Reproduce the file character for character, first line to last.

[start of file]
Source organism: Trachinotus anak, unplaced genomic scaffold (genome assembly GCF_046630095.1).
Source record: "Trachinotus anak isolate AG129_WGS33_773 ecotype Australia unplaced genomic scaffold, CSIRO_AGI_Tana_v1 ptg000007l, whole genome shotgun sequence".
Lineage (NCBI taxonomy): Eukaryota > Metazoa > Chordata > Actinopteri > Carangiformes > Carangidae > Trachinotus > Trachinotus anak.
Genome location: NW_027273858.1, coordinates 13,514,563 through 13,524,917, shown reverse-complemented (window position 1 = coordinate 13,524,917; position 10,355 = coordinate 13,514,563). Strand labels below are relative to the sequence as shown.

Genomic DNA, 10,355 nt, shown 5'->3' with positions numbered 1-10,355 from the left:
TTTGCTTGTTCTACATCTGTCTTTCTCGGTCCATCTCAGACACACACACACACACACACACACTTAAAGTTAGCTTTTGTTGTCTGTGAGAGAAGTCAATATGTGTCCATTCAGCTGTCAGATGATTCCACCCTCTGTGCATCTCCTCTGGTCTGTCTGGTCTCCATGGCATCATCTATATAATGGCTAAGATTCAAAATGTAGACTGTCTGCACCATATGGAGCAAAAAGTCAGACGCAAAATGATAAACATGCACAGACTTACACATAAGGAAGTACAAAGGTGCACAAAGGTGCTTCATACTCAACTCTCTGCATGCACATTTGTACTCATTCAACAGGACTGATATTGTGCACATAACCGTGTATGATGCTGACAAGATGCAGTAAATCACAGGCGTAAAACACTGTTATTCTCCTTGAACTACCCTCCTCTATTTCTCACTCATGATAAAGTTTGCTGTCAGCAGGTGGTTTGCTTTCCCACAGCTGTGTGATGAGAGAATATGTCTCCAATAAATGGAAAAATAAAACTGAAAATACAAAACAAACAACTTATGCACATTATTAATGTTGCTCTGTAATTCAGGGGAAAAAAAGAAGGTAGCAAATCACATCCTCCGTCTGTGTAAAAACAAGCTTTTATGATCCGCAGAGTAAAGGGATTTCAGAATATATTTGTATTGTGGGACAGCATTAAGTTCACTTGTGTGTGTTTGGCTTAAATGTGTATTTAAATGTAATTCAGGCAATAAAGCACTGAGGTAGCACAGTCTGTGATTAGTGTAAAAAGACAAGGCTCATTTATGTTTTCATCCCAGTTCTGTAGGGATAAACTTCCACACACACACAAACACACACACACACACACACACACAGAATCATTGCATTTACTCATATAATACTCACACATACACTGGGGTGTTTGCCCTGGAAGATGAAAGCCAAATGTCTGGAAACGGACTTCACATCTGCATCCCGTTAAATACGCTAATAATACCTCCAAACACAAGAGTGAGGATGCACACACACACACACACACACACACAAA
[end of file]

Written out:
Source organism: Trachinotus anak, unplaced genomic scaffold (genome assembly GCF_046630095.1).
Source record: "Trachinotus anak isolate AG129_WGS33_773 ecotype Australia unplaced genomic scaffold, CSIRO_AGI_Tana_v1 ptg000007l, whole genome shotgun sequence".
Lineage (NCBI taxonomy): Eukaryota > Metazoa > Chordata > Actinopteri > Carangiformes > Carangidae > Trachinotus > Trachinotus anak.
Genome location: NW_027273858.1, coordinates 13,514,563 through 13,524,917, shown reverse-complemented (window position 1 = coordinate 13,524,917; position 10,355 = coordinate 13,514,563). Strand labels below are relative to the sequence as shown.

Genomic DNA, 10,355 nt, shown 5'->3' with positions numbered 1-10,355 from the left:
TTTGCTTGTTCTACATCTGTCTTTCTCGGTCCATCTCAGACACACACACACACACACACACACTTAAAGTTAGCTTTTGTTGTCTGTGAGAGAAGTCAATATGTGTCCATTCAGCTGTCAGATGATTCCACCCTCTGTGCATCTCCTCTGGTCTGTCTGGTCTCCATGGCATCATCTATATAATGGCTAAGATTCAAAATGTAGACTGTCTGCACCATATGGAGCAAAAAGTCAGACGCAAAATGATAAACATGCACAGACTTACACATAAGGAAGTACAAAGGTGCACAAAGGTGCTTCATACTCAACTCTCTGCATGCACATTTGTACTCATTCAACAGGACTGATATTGTGCACATAACCGTGTATGATGCTGACAAGATGCAGTAAATCACAGGCGTAAAACACTGTTATTCTCCTTGAACTACCCTCCTCTATTTCTCACTCATGATAAAGTTTGCTGTCAGCAGGTGGTTTGCTTTCCCACAGCTGTGTGATGAGAGAATATGTCTCCAATAAATGGAAAAATAAAACTGAAAATACAAAACAAACAACTTATGCACATTATTAATGTTGCTCTGTAATTCAGGGGAAAAAAAGAAGGTAGCAAATCACATCCTCCGTCTGTGTAAAAACAAGCTTTTATGATCCGCAGAGTAAAGGGATTTCAGAATATATTTGTATTGTGGGACAGCATTAAGTTCACTTGTGTGTGTTTGGCTTAAATGTGTATTTAAATGTAATTCAGGCAATAAAGCACTGAGGTAGCACAGTCTGTGATTAGTGTAAAAAGACAAGGCTCATTTATGTTTTCATCCCAGTTCTGTAGGGATAAACTTCCACACACACACAAACACACACACACACACACACACACAGAATCATTGCATTTACTCATATAATACTCACACATACACTGGGGTGTTTGCCCTGGAAGATGAAAGCCAAATGTCTGGAAACGGACTTCACATCTGCATCCCGTTAAATACGCTAATAATACCTCCAAACACAAGAGTGAGGATGCACACACACACACACACACACACACAAA